White student arrested after allegedly contaminating her black roommate with bodily fluids

The accused boasted of her actions via Instagram

Published November 2, 2017 4:04PM (EDT)

University of Hartford student Brianna Brochu, charged with smearing body fluids on her roommate's belongings. (West Hartford Police Department)
University of Hartford student Brianna Brochu, charged with smearing body fluids on her roommate's belongings. (West Hartford Police Department)

A white student at the University of Hartford in Connecticut has been charged with criminal mischief and breach of peace after she posted an Instagram message bragging about how she terrorized her black roommate for over a month. The student under arrest, Brianna Brochu, 18, was also expelled from the university.

The since deleted post read:

After one and a half months spitting in her coconut oil, putting moldy clam dip in her lotions, rubbing used tampons on her backpack, putting her toothbrush places where the sun doesn’t shine, and so much more, I can finally say goodbye to Jamaican Barbie

Authorities said they arrested and charged Brochu after she turned herself in. Brochu has already confessed to charges of third-degree criminal mischief and second-degree breach of peace, each of which carry a maximum sentence of six months in prison. On Wednesday, police announced they were requesting that Brochu also be charged with intimidation based on bigotry or bias, a felony crime, The New York Times reported.

Chennel Rowe, who goes by "Jazzy" on social media, posted the allegations to Facebook in a video, spurring the hashtag #JusticeforJazzy. In the video, Rowe claims that since she moved into college, she began to get sick.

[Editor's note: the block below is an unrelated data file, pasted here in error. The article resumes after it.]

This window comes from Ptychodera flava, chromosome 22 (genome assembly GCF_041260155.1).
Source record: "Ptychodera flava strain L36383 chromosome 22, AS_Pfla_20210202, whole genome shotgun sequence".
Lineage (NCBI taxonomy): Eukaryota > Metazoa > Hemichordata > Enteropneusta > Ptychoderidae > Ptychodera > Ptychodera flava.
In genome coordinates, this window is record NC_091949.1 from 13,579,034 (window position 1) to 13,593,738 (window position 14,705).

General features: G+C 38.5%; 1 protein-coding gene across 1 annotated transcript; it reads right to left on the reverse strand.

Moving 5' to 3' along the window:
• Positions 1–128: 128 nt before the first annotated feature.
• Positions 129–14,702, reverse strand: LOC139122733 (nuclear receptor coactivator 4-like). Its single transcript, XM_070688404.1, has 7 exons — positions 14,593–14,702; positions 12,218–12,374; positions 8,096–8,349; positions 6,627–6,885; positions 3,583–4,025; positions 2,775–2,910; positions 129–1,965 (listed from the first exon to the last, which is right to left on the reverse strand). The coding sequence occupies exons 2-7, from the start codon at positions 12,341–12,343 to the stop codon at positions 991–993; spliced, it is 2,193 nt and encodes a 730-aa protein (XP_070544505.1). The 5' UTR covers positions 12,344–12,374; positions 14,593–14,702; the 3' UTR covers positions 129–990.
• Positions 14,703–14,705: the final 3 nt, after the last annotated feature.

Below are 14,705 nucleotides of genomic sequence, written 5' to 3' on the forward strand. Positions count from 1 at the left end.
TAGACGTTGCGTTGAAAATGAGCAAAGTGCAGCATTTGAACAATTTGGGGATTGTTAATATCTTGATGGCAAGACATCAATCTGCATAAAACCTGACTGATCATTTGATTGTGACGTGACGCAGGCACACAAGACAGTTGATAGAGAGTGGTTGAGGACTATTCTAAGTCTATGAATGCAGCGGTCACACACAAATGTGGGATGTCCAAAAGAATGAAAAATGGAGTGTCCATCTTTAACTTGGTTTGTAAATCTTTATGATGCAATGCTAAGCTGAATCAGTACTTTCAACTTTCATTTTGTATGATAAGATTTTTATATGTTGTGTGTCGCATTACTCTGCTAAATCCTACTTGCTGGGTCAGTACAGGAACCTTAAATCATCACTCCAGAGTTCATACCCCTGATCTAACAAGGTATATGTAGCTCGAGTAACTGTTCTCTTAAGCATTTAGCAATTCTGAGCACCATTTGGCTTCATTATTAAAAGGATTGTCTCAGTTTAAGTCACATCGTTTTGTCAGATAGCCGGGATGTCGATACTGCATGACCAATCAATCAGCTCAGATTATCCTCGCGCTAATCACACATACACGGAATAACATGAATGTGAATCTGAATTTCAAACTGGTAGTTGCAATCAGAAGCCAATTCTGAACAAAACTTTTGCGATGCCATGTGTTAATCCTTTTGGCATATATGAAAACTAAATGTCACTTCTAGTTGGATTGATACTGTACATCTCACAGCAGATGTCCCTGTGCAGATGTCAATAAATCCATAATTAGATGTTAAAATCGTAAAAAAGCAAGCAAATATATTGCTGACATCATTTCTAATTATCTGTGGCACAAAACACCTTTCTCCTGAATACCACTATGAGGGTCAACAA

"It started with throat pain. I thought maybe because it’s colder up here, I’m just probably catching a cold," she said. "It got to the point where I had extreme throat pain that I couldn’t sleep, to the point where I couldn’t speak." Rowe says she went to the campus health center, which conducted three tests and prescribed her antibiotics.

Rowe said things were so uncomfortable between her and her roommate that she decided to move out, because she felt "unwanted in my own room." She described being both ignored and disrespected. Rowe said if she was in the room trying to do work, her roommate would come in and turn off all the lights.

During the moving process, two RAs alerted Rowe to Brochu's Instagram post. They also sent her screenshots of pictures allegedly documenting what Brochu did to her belongings. These images included photographs of bloodstains on Rowe's backpack.

University of Hartford president Gregory S. Woodward condemned Brochu's actions in a statement. "Let me be clear: the accused student’s behavior was reprehensible and does not reflect the values of our institution. Let me also be clear that I am confident the University has taken all steps to pursue this matter seriously, and will continue to do so," he wrote.

A survey conducted by the Pew Research Center in 2009 found that young and old people alike think "the younger generation is more racially tolerant than their elders," adding, "more than two decades of Pew Research surveys confirm that assessment."

But this incident proves that bigotry is unlikely to simply die out as older generations pass (though such a belief has certainly been used to minimize young people of color's experiences with racism in higher-learning institutions nationwide). Stories such as the one above suggest that a passive approach to abolishing racism, waiting it out, may be insufficient. Indeed, believing that bigotry will simply pass with time and patience may serve instead to preserve it.

After all, white people across all economic, education, gender and age groups supported Donald Trump in the 2016 election, despite his hateful rhetoric or, in some cases, because of it.

By Rachel Leah

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